As President Trump weathered his first two weeks in office, a surprising number of roadblocks to his agenda cropped up from another Washington, more than 2,500 miles away.
Acting swiftly and with a united front, leaders from the Evergreen State have marshaled a powerful resistance to Trump’s administration — the combination of a left-leaning populace, outspoken Democratic lawmakers, legal efforts spearheaded by a resolute attorney general and support from several Seattle-area tech companies wary of Trump’s policies.
On Jan. 27, Trump signed orders not only to suspend admission of all refugees into the United States for 120 days but also to implement “new vetting measures” to screen out “radical Islamic terrorists.” Refugee entry from Syria, however, would be suspended indefinitely, and all travel by citizens of Syria and six other nations — Iran, Iraq, Libya, Somalia, Sudan and Yemen — would be suspended for 90 days. Trump also said he would give priority to Christian refugees over those of other religions, according to the Christian Broadcasting Network.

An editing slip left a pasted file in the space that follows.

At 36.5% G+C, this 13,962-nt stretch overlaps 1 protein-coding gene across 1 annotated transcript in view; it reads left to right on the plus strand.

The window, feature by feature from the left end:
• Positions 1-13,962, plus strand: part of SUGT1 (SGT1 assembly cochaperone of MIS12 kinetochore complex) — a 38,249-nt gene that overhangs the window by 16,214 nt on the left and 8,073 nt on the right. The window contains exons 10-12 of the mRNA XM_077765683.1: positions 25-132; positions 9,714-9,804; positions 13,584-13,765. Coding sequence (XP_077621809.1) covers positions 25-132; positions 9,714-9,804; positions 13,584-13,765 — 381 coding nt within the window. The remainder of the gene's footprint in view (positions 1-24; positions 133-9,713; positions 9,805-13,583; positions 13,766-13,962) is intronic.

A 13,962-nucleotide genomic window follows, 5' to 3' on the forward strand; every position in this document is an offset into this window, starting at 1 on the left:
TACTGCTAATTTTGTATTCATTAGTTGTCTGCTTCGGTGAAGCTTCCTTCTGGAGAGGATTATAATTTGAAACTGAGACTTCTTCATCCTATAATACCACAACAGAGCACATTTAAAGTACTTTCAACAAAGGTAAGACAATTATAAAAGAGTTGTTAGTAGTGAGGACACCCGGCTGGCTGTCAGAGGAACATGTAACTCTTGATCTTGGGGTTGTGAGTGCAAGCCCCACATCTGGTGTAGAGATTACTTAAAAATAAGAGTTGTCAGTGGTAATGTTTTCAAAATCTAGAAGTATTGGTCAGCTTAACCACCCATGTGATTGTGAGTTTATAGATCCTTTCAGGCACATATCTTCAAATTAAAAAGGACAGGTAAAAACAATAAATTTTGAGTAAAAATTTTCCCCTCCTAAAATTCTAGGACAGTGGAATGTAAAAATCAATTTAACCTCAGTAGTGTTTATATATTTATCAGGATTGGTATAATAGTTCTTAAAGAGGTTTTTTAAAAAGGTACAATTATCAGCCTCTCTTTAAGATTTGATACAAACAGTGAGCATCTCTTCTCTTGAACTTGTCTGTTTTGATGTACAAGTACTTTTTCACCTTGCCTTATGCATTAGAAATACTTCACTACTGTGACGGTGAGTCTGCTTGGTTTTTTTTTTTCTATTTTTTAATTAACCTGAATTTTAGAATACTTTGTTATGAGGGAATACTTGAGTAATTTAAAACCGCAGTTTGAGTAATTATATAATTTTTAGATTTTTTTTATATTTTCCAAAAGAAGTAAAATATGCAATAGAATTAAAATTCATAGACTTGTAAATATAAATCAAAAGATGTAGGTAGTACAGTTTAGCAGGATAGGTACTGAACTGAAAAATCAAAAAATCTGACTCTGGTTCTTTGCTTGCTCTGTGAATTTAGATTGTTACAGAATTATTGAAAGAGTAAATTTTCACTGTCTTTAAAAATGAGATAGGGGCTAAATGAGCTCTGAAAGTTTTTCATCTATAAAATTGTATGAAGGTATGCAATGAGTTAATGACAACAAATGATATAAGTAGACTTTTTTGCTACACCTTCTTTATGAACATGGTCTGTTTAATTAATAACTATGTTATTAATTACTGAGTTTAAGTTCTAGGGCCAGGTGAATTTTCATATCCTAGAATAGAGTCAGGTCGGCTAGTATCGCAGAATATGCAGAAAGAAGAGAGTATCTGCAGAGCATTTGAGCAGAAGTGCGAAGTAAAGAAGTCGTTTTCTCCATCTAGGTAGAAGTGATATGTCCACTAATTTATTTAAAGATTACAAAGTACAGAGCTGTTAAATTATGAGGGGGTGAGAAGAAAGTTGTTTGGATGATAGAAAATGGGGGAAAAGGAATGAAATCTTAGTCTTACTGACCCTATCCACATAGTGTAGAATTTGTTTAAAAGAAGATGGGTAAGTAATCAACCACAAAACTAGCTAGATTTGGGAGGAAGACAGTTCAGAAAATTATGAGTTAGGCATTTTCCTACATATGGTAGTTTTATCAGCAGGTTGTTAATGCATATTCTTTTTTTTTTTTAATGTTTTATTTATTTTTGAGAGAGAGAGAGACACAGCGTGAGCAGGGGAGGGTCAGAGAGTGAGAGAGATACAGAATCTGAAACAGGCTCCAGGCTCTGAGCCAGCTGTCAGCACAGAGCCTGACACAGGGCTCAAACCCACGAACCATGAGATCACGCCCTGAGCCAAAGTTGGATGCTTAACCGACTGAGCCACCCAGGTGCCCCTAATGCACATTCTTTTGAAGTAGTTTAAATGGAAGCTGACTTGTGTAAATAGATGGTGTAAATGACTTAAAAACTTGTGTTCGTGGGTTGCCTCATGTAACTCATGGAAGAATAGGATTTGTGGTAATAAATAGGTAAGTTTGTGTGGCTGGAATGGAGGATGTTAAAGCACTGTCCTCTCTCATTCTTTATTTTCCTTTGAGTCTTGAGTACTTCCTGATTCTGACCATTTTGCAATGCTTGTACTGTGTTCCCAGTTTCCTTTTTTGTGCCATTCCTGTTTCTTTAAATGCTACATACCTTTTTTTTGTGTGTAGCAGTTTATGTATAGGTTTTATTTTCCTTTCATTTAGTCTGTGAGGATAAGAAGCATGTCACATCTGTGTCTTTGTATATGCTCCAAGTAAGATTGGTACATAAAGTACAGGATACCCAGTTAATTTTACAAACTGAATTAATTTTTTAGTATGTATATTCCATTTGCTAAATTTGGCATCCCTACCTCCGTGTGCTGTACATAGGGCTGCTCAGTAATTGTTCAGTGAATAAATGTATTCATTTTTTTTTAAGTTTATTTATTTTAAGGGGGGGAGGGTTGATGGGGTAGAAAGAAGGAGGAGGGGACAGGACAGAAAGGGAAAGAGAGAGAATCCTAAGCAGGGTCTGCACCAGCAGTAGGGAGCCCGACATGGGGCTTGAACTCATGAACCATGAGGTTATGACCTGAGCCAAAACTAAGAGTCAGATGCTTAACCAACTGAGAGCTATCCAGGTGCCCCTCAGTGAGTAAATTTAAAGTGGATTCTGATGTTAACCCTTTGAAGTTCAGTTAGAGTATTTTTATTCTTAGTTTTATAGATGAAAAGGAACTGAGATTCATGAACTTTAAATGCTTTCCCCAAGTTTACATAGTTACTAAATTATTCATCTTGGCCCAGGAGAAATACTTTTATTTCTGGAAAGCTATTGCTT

The ban triggered massive protests at airports around the country, including at Seattle-Tacoma International Airport. On the afternoon of Jan. 28, Washington’s governor, Jay Inslee, and several other elected officials blasted the hastily implemented travel ban in a news conference held at the airport, before thousands descended upon it in protest.